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Funny Money: The Truth Really Hurts

White bald guys control the economy. Plus, housing hilarity, Citi's layoffs and much more.

Editor's Note: Welcome to "Funny Money," a feature written by New York-based comedian Jeff Kreisler. Lest there be any confusion, please note that this column is a work of satire and intended for entertainment purposes only. Enjoy the weekend.

Don Imus: Done. Fired from MSNBC and



Hey editor, can I get fired for saying Paulson, Bernanke, and Greenspan are "a bunch of bald-headed white men with disproportionate control of the economy"? Guess it's not so bad if it's true.

Elsewhere in the "truth hurts" department, realtors -- always a source of unbiased housing information -- predict a slight drop in home prices this year. It's just a little dip before we plunge off the edge and through the loop de loop at Six Flags Over Money.

Still, New York City's real estate market hasn't yet taken a hit. In fact, there's a guy in my neighborhood selling single-family homes from a van.

Subprime lender

New Century Financial

has asked a judge to prioritize the bankruptcy sale of it's assets, adding, "You know, there's another bidder interested in the place, but I can let you have it for less, if you give me cash right now... Oh crud, it's the cops!"

American Home Mortgage

said it will have lower earnings because of the falling value of Alternative A, or Alt-A, loans. Alt-A, of course, is the keystroke you use to erase mistyped dreams.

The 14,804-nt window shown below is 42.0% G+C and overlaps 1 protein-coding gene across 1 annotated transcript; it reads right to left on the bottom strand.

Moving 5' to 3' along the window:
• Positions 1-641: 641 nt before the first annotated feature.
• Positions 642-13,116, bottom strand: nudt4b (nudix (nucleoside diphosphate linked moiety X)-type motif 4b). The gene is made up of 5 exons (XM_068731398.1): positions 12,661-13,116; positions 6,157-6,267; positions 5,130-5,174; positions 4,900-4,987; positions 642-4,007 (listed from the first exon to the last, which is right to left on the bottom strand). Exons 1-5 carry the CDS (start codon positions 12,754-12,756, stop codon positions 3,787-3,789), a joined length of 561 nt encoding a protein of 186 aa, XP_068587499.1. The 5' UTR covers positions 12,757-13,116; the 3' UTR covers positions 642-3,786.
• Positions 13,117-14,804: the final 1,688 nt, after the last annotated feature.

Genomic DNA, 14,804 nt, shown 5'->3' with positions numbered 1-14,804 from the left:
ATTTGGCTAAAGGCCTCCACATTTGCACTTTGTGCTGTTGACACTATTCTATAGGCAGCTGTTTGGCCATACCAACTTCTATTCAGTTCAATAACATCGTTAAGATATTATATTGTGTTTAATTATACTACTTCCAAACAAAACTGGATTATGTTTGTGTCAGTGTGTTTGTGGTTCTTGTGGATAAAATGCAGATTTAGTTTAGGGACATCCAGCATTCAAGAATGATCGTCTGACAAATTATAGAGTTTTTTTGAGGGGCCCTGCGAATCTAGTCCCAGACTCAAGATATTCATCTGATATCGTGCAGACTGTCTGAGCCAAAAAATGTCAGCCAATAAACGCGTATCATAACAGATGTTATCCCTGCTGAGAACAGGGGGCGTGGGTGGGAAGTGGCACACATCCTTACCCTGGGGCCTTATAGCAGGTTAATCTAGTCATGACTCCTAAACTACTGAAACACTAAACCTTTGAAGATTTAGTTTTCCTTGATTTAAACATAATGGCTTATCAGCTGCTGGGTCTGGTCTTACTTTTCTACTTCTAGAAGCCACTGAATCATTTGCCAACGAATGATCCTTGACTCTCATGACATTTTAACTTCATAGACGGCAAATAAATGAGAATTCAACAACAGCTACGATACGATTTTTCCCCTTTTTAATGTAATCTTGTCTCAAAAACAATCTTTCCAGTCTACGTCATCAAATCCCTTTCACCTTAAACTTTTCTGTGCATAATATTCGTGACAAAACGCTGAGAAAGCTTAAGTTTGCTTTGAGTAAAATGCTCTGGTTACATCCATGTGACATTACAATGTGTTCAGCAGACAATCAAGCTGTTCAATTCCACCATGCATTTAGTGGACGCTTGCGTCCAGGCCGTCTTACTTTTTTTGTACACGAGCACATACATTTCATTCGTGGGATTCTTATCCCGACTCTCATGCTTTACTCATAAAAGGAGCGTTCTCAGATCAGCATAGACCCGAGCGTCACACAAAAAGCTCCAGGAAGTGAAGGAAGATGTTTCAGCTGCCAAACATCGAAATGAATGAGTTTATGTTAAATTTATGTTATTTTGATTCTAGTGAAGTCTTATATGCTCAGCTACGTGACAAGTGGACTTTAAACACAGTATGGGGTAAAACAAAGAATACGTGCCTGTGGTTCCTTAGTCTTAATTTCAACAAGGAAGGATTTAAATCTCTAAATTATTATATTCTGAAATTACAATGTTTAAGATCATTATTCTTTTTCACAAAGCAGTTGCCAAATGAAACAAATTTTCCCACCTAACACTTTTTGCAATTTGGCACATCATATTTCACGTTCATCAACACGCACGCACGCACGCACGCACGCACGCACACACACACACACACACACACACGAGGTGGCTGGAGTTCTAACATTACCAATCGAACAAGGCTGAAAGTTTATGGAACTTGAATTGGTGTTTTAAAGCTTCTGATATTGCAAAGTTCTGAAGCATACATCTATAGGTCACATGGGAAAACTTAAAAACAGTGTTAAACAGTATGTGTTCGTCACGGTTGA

The Defense Department has acted by proposing rules to curb predatory lending practices to military personnel.

Hint, hint

. If it's not good for them, it's not good for any of us. Hey, I'm glad they're finally watching out for our veterans -- thanks Walter Reed! -- but is outlawing lender activities really easier than, I don't know, education?

Speaking of education, there's this whole "bribe financial aid advisors to steer college kids to our loans" thing going on, too. No big deal. Universities are just providing students real life experience. Hey, I wish my school offered "Being Misled and Commodified for the Financial Gain of Others 101." I'd have taken it Pass/Fail.

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In labor news this week,


will eliminate 17,000 jobs, thus officially switching from that giant red umbrella to one those five dollar pocket-sized thingies that always break in the slightest wind. I'm sure it'll work out for everyone.


announced plans to cut back hiring. The maker of computer chips will now only employ tiny people who can actually fit


their microprocessors. This prompted a protest from the tiny people who said the proper term is "little workers" or "engineers."


agreed to allow unions in 750 outlets in China. Mickey D's China: Over 1 billion served, about 1 billion servers, but just 1 voice.

Meanwhile, China expressed "regret" over the Bush Administration's complaints. Then Chinese leaders returned to their underground lair to breed a race of superhuman trade negotiators.

Investigators believe some of the food that recently killed American pets was tainted by a wheat gluten plant in China. Um, China... Our cats and dogs don't set trade policy. Just a note. Leave 'em alone.